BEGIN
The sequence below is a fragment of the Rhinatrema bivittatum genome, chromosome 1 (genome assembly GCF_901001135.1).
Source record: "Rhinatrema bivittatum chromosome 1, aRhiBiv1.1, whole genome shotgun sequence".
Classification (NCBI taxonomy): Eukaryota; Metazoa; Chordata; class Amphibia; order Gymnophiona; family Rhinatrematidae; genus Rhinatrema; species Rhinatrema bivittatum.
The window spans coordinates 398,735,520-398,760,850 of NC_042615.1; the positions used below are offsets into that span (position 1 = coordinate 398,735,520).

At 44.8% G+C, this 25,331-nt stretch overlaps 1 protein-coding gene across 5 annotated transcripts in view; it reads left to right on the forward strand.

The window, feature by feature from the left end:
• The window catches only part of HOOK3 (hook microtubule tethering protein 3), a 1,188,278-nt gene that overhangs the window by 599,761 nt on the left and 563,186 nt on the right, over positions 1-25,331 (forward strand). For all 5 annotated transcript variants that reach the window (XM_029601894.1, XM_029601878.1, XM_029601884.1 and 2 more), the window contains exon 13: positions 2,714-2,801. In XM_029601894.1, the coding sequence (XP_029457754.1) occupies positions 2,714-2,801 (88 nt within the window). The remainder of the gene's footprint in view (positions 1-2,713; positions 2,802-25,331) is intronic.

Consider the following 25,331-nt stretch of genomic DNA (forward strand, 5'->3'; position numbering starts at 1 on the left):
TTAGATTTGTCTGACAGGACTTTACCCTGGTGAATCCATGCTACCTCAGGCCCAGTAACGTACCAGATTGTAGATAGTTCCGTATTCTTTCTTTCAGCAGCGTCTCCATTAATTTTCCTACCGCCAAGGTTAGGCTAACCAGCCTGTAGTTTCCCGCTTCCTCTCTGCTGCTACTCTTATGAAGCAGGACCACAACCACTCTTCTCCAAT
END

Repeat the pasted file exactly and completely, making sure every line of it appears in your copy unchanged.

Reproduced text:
The sequence below is a fragment of the Rhinatrema bivittatum genome, chromosome 1 (genome assembly GCF_901001135.1).
Source record: "Rhinatrema bivittatum chromosome 1, aRhiBiv1.1, whole genome shotgun sequence".
Classification (NCBI taxonomy): Eukaryota; Metazoa; Chordata; class Amphibia; order Gymnophiona; family Rhinatrematidae; genus Rhinatrema; species Rhinatrema bivittatum.
The window spans coordinates 398,735,520-398,760,850 of NC_042615.1; the positions used below are offsets into that span (position 1 = coordinate 398,735,520).

At 44.8% G+C, this 25,331-nt stretch overlaps 1 protein-coding gene across 5 annotated transcripts in view; it reads left to right on the forward strand.

The window, feature by feature from the left end:
• The window catches only part of HOOK3 (hook microtubule tethering protein 3), a 1,188,278-nt gene that overhangs the window by 599,761 nt on the left and 563,186 nt on the right, over positions 1-25,331 (forward strand). For all 5 annotated transcript variants that reach the window (XM_029601894.1, XM_029601878.1, XM_029601884.1 and 2 more), the window contains exon 13: positions 2,714-2,801. In XM_029601894.1, the coding sequence (XP_029457754.1) occupies positions 2,714-2,801 (88 nt within the window). The remainder of the gene's footprint in view (positions 1-2,713; positions 2,802-25,331) is intronic.

Consider the following 25,331-nt stretch of genomic DNA (forward strand, 5'->3'; position numbering starts at 1 on the left):
TTAGATTTGTCTGACAGGACTTTACCCTGGTGAATCCATGCTACCTCAGGCCCAGTAACGTACCAGATTGTAGATAGTTCCGTATTCTTTCTTTCAGCAGCGTCTCCATTAATTTTCCTACCGCCAAGGTTAGGCTAACCAGCCTGTAGTTTCCCGCTTCCTCTCTGCTGCTACTCTTATGAAGCAGGACCACAACCACTCTTCTCCAAT